The right to freedom of association is recognized under Article 31 of the constitution of the Federal Democratic Republic of Ethiopia. It provides: “Every person has the right to freedom of association for any cause or purpose. Organizations formed, in violation of appropriate laws, or illegally subvert the constitutional order, or which promote such activities is prohibited.”
In addition to this blunt recognition of the right, the preamble of the constitution echoes freedom of association and reflects the important role women play in terms of fulfilling the objectives of the constitution with due respect to individual and peoples’ right and freedom. Similarly, the constitution has recognized a spectrum of rights for Ethiopian women under Article 35. The constitution provides that “states shall enforce the right of women to eliminate the influence of laws that oppress them.” The constitution has always been the guardian for the right of a woman to association. When the constitution was initially drafted, Women groups were represented in the drafting committee.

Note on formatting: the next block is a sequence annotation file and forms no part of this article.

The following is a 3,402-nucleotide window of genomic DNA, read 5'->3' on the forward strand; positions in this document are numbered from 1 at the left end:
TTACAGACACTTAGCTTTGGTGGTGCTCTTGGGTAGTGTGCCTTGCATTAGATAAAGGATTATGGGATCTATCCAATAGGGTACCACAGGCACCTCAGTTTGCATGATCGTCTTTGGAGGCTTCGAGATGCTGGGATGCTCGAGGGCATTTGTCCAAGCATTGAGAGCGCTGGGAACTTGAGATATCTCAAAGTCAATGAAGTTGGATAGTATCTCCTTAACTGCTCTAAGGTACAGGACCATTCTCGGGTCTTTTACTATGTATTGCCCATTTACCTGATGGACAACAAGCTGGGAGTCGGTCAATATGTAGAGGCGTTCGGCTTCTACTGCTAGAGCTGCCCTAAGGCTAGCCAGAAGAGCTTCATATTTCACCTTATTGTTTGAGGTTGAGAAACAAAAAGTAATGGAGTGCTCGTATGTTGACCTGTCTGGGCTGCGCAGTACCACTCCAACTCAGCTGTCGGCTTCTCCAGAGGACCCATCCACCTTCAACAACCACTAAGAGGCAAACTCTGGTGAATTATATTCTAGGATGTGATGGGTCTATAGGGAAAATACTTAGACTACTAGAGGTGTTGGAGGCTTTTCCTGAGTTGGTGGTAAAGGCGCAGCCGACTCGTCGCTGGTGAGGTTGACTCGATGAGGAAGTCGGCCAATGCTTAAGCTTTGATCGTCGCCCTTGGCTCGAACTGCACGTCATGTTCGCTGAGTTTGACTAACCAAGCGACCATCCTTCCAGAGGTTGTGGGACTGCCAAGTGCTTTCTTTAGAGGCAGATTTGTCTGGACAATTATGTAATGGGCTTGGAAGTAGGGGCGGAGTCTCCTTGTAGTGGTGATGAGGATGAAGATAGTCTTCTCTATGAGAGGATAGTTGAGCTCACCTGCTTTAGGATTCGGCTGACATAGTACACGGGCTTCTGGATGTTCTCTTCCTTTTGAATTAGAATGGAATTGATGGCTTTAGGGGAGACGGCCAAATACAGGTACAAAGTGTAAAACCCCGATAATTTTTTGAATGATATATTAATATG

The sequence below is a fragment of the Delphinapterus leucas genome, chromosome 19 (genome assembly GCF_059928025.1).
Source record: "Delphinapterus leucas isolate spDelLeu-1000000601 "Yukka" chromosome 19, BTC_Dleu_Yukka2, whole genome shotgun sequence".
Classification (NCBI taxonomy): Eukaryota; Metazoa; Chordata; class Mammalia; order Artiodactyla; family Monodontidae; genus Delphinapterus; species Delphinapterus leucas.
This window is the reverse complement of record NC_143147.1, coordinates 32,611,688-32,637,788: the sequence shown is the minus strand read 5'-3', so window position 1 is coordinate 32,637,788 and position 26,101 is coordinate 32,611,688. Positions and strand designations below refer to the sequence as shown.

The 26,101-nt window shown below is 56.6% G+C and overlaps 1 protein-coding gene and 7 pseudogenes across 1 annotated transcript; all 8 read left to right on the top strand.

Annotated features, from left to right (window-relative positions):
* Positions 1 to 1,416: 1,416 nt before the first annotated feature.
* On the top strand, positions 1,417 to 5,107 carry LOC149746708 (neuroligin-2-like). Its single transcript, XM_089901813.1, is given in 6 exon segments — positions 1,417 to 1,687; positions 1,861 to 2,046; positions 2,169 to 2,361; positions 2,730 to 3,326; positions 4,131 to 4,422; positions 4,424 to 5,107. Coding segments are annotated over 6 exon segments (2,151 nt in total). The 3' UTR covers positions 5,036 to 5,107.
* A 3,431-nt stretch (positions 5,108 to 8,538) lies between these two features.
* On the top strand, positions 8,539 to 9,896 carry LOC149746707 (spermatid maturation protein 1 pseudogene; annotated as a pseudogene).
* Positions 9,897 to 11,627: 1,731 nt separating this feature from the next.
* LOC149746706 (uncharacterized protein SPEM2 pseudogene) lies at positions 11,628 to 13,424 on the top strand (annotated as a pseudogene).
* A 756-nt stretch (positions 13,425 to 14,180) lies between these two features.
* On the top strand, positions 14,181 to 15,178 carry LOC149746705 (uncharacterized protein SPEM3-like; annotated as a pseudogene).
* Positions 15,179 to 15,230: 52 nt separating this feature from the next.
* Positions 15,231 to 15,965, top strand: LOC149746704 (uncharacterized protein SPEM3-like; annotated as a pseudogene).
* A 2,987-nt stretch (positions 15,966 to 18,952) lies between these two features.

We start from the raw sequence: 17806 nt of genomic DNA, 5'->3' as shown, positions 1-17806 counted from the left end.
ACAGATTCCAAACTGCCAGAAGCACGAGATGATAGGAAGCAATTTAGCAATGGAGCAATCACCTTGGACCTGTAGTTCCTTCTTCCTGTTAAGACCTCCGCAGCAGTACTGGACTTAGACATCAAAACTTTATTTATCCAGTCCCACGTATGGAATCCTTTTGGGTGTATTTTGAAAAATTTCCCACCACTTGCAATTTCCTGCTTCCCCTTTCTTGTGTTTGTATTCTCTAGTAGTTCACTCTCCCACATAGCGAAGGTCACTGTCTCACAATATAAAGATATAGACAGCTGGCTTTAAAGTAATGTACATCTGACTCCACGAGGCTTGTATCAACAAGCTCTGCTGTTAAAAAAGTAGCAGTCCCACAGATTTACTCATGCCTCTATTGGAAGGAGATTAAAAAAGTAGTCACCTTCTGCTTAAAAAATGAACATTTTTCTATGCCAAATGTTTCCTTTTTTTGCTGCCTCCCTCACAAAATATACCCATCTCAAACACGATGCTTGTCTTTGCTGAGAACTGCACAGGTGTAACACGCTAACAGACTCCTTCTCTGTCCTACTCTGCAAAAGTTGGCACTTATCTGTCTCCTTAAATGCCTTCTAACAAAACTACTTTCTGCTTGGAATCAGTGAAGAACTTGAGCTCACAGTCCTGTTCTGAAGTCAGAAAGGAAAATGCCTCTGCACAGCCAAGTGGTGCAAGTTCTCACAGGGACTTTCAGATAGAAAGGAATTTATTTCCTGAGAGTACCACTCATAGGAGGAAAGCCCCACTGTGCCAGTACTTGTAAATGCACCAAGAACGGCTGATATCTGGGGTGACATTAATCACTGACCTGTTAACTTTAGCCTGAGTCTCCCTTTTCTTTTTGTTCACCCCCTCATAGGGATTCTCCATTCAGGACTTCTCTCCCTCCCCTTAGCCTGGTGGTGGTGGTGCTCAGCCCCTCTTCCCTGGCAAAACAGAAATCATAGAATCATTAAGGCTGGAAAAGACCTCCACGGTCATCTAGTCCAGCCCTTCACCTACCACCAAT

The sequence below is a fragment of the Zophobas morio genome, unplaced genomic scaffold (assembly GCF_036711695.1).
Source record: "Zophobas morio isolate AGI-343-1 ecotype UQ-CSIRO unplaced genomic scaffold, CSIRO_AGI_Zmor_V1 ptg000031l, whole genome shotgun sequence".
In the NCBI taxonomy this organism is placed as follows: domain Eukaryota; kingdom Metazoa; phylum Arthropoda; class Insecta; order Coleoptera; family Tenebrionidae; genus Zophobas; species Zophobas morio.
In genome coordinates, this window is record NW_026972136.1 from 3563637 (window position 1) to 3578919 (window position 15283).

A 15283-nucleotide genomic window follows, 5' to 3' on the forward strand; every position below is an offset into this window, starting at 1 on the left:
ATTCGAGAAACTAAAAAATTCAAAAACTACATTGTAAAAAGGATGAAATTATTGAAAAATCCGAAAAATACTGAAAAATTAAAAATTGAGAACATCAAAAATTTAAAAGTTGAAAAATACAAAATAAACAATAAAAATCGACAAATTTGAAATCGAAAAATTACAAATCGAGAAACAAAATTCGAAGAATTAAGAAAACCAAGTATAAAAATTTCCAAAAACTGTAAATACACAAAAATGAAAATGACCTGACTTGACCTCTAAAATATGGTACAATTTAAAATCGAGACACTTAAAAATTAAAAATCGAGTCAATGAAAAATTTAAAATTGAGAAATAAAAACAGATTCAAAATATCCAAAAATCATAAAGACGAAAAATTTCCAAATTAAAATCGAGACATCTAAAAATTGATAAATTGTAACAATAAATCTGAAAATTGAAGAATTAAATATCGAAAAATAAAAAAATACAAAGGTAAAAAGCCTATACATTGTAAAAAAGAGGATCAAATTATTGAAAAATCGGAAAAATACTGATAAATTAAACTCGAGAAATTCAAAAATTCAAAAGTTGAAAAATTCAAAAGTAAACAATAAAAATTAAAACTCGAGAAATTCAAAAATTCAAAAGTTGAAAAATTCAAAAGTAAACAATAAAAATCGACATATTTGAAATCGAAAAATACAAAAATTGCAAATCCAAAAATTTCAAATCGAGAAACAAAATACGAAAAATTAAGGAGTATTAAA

The constitution affirms that the right to freedom of association is exercised for whatever reason women believe to be important: That is, “for any cause or purpose.” The explicit categorization of CSOs into those that can promote woman human rights and those who cannot limits the right of Ethiopian women to associate for any purpose or cause and defeats the original purpose of the constitution.
Ethiopia is also a party to the International Covenant on Civil and Political Rights (ICCPR), article10 of which guarantees the right to freedom of association. The FDRE constitution states that treaties/conventions that are ratified by Ethiopia are part of the laws of the land. Hence, the CSP violates Ethiopia’s human rights obligation under the ICCPR.